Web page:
The Evangelical Regional Churches in the GDR had to deal with the problem that they experienced directly living on the borderline between East and West which divided their own country. They understood this situation to be the result of National-Socialism and World War II, confessed to having been partly responsible for it and became convinced, therefore, that they had a unique responsibility for reconciliation and for overcoming this division on the borderline between the great power blocs. Based on the shared notion of “Christianity in Germany” all Evangelical Regional Churches remained parts of a pan-German institution, the “Evangelical Church in Germany” (EKD), until 1969. They organized a solid system of partnerships between East and West on all levels and all institutions of church-life. This system also remained when, in 1969, the Regional Churches in the GDR separated organizationally from the EKD and grappled more intensely with the problems of GDR society. The awareness of Christians being part of worldwide Christianity overcame the feeling of isolation created especially by the Berlin Wall. The highly creative mutual cooperation within the ecumenical movement came home to especially clearly in the “conciliar process for justice, peace and integrity of creation” in the GDR which contributed to the “peaceful revolution” in 1989. Ecumenism for us was an experience of Christian engagement for peace.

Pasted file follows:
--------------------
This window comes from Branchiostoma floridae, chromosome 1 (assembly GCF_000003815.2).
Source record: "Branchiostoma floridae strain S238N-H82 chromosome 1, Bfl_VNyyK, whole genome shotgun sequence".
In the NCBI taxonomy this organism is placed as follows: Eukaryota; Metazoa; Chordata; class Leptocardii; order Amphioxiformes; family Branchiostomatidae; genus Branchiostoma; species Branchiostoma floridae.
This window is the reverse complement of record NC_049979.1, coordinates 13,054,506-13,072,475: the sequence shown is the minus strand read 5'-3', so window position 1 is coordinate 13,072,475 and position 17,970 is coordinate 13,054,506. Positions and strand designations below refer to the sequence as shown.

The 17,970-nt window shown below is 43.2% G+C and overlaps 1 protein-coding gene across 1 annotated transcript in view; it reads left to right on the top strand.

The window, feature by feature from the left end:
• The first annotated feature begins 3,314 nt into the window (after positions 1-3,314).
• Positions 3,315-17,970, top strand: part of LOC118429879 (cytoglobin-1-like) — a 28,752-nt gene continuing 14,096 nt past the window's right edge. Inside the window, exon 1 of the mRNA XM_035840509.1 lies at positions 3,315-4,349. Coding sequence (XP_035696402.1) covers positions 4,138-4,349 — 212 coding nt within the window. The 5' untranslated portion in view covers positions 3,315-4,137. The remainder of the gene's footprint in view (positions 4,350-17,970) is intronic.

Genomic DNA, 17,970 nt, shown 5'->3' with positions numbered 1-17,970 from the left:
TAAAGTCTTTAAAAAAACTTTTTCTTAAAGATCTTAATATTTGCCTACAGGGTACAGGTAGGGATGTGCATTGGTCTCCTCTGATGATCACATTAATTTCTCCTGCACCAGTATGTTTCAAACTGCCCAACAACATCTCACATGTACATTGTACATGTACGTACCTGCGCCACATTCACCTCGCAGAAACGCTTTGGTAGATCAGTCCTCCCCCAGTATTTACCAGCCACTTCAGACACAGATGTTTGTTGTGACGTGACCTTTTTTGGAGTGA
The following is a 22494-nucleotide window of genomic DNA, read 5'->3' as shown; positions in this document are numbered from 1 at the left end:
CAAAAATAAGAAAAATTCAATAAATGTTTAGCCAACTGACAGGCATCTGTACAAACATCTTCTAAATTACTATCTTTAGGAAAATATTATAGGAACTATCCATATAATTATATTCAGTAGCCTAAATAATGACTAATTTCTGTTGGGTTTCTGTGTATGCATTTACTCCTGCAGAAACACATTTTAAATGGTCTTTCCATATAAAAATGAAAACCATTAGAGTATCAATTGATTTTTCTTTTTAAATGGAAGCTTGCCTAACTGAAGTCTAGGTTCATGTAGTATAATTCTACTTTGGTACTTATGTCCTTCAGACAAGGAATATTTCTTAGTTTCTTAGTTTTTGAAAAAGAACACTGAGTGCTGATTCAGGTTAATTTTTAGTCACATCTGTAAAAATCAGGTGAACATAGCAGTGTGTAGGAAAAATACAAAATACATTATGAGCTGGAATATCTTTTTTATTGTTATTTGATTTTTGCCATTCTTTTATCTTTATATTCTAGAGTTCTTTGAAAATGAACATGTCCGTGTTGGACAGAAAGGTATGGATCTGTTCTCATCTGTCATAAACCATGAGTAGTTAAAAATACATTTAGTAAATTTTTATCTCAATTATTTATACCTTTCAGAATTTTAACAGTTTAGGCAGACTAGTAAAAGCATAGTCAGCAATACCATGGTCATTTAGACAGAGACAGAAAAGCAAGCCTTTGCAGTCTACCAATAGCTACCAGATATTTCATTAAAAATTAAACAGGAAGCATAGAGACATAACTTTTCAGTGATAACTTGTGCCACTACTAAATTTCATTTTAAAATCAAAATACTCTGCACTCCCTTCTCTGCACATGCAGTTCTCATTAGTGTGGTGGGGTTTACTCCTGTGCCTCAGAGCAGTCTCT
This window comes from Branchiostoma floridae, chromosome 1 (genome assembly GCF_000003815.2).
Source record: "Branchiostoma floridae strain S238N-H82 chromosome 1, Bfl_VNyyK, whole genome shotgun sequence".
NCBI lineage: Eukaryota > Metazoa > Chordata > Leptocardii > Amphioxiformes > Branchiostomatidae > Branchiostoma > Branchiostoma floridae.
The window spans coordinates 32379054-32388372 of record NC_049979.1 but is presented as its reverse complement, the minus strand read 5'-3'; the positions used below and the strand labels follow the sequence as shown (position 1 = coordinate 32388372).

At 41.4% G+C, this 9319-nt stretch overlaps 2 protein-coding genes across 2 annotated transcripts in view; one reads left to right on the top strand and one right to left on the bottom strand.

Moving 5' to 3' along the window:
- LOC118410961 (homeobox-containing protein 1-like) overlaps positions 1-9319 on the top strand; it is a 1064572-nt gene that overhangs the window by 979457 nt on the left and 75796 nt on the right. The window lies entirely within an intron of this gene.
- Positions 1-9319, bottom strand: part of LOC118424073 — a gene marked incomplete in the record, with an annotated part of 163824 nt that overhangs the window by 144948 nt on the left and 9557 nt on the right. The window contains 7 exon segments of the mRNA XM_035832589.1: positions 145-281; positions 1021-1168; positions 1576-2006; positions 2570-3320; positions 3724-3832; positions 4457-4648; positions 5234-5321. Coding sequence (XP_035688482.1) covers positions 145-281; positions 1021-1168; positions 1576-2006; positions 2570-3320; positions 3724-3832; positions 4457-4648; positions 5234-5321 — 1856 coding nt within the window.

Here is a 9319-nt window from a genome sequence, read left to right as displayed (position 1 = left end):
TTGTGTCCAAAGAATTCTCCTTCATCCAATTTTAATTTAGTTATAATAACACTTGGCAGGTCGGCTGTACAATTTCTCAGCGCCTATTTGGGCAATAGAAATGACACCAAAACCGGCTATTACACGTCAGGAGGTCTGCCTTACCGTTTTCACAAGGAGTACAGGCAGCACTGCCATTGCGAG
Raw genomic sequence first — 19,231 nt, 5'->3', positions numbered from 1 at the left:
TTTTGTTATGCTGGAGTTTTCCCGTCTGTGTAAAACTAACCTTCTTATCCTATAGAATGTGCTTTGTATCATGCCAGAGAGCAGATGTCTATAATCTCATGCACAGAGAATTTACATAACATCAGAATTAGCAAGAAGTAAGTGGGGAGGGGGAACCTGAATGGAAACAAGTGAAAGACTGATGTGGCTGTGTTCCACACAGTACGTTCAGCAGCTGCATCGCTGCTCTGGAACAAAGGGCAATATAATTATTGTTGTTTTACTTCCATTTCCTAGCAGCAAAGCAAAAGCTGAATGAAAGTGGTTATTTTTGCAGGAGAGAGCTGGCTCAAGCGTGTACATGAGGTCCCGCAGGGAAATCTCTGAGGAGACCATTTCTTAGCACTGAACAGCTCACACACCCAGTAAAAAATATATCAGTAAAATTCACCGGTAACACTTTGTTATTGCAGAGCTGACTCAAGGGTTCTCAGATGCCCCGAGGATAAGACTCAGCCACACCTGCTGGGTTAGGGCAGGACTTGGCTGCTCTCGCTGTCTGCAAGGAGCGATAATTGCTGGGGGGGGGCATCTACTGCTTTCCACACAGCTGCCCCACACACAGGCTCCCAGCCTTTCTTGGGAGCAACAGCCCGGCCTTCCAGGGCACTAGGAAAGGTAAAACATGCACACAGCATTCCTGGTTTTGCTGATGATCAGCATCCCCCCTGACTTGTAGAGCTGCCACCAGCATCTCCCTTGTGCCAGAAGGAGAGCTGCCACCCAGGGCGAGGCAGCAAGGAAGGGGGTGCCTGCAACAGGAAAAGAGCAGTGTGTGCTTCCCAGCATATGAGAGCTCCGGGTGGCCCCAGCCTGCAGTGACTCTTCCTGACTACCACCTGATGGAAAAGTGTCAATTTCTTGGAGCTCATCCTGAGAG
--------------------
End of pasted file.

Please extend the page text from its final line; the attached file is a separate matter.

"The Evangelical Churches in the GDR and their Participation in East-West Cooperation,"
Occasional Papers on Religion in Eastern Europe: Vol. 32
, Article 5.
Available at: http://digitalcommons.georgefox.edu/ree/vol32/iss3/5